When I was stationed in Europe in the early 1990s, I spent a great deal of my leave time travelling around to various places in that I had heard about or studied. One of the places I visited was Athens, Greece, and was amazed at the number of classical Greek ruins still visible as a testimony to the greatness of the Greek empire and later Roman domination of the region. These buildings were (and am presuming still are) the focus of many various projects to maintain them for future generations to enjoy and to be inspired as I have.
As a historian and with an academic background in the study of sociology and psychology, I believe that one of the things that led to the collapse of both the Greek and the Roman Empires was that of a transitioning culture. What past generations once held as dear and as being the bedrock of their society. What had been built by the older generations was neglected by the next generations; by the time the younger generations began their rise to power, there was a disconnect from the traditions and customs that had allowed Greece, and later Rome, to rise to prominence as a Mediterranean power. All that remains as a tribute of those empires’ greatness are ruins, legends, and other intellectual achievements. Outside of education, most people never think of the impact of those people from so long ago have on our world.
In the twenty-first century, the United States is undergoing a transition of its own. Beginning in the 1960s, the “new” American Left, wrapped in the ideas of free speech and the rejection of “traditional” mainstream values began making its way on the college campuses across the United States. Learning from the lessons of the Civil Rights Movement, the New Left focused on delivering its message to those in society that had become disillusioned with the demands of the American capitalist system. It is during the 1960s, specifically the Lyndon B. Johnson years, where the New Left and the Democratic Party will claim the victory for the Civil Rights Movement – something that the Democratic Party had actually been in opposition to since the late 1860s (there was absolutely no Democratic Party support for the Thirteenth, Fourteenth, or Fifteenth Amendments, the Civil Rights Acts of 1866, 1875; had it not been for Republicans and the wide base of Republican support, the Civil Rights Acts of 1964 and 1968 would not have passed).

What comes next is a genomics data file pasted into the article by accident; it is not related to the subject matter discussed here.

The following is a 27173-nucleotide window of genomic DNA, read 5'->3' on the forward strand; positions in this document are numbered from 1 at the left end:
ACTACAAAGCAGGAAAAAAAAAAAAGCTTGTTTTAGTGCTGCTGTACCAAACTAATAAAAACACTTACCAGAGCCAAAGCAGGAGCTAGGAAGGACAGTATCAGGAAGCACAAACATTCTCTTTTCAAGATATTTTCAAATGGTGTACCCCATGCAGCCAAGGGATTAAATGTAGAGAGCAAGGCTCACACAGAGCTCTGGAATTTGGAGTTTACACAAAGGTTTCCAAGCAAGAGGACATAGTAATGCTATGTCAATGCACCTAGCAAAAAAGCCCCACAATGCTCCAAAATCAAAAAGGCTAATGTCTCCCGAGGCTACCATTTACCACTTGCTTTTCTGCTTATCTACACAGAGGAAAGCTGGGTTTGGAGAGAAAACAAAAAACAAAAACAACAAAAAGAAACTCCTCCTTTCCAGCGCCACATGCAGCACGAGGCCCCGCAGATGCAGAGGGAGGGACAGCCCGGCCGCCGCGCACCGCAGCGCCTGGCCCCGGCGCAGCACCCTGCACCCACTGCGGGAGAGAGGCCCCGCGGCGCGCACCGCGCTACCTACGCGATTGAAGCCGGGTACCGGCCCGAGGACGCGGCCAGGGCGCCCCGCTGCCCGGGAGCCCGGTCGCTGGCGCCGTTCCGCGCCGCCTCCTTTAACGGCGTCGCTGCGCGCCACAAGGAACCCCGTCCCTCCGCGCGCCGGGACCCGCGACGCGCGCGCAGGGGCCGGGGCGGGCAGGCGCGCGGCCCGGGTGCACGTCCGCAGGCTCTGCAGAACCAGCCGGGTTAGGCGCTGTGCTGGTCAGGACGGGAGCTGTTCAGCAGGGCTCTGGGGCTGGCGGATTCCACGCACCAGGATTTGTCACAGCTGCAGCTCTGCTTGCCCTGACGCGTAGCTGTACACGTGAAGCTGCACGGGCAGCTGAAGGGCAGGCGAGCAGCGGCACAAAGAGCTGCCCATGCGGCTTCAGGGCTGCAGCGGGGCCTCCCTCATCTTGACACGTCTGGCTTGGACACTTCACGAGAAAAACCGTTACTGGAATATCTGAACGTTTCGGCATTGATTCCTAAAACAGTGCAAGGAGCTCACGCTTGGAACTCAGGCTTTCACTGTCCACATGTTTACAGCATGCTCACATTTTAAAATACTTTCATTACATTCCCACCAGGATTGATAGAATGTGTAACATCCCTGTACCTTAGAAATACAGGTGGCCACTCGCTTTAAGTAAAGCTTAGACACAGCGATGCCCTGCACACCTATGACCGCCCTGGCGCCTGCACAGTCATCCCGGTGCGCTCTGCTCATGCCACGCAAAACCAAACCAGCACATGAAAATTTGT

There were a lot of things that the New Left claimed that needed to change in the United States; there were issues that did need to be addressed such as the racial and sexual discrimination and inequality that had become the standard. However, the assault against American society did not end there but continued to assault the things that had made America different from the rest of the nation. The free market system was one of the first things to come under attack; it was claimed that the capitalist system in America had created an unjust distribution of wealth and had left out a large percentage of the citizenry. Also under attack was the role of the church – both as a public institution of the community and as an influence within that community. Besides the structure of the economy and religion, they also targeted the concept of the American nuclear family. The New Left adopted a tone that not only discouraged other points of view from being expressed, they also began to craft the notion that any attempts to defend those social norms were attempts to enforce conformity of a minority to the will of a majority – and that this concept was distinctly – anti-American.
The current generation of publicly educated youth and college students have now grown up without an objective education about our nation. Instead of teaching of how this nation was founded by a generation facing odds that many believed at the time was hopeless, they ventured out into the danger. Through the blood and sweat of Americans of every socio-economic status and every race, they fought and won independence for a nation that the political theorists of their day deemed folly – no common people had ever governed themselves successfully. Governance was reserved for the crown and the aristocracy, not the common man. Anything else was deemed to be against the natural order of mankind. Instead of focusing on the achievements of those men, the modern college history course and textbook teach that it was a group of white men who had no concern for the fates of women, free blacks, slaves, or even American Indians. The textbooks discuss that it was a revolution that had to be sold to the common American colonist by the merchant class. The “New Left” revisionist history of the United States not only denies the odds that generation faced, it also disregards the social norms of European society of that era (no nation allowed the common woman to take part in politics nor did any nation allow slaves or others outside the prescribed citizenry any sort of rights), but it also ignores that the American Revolution was truly unique – it was the first time that the entire strata of a society shared a common vision.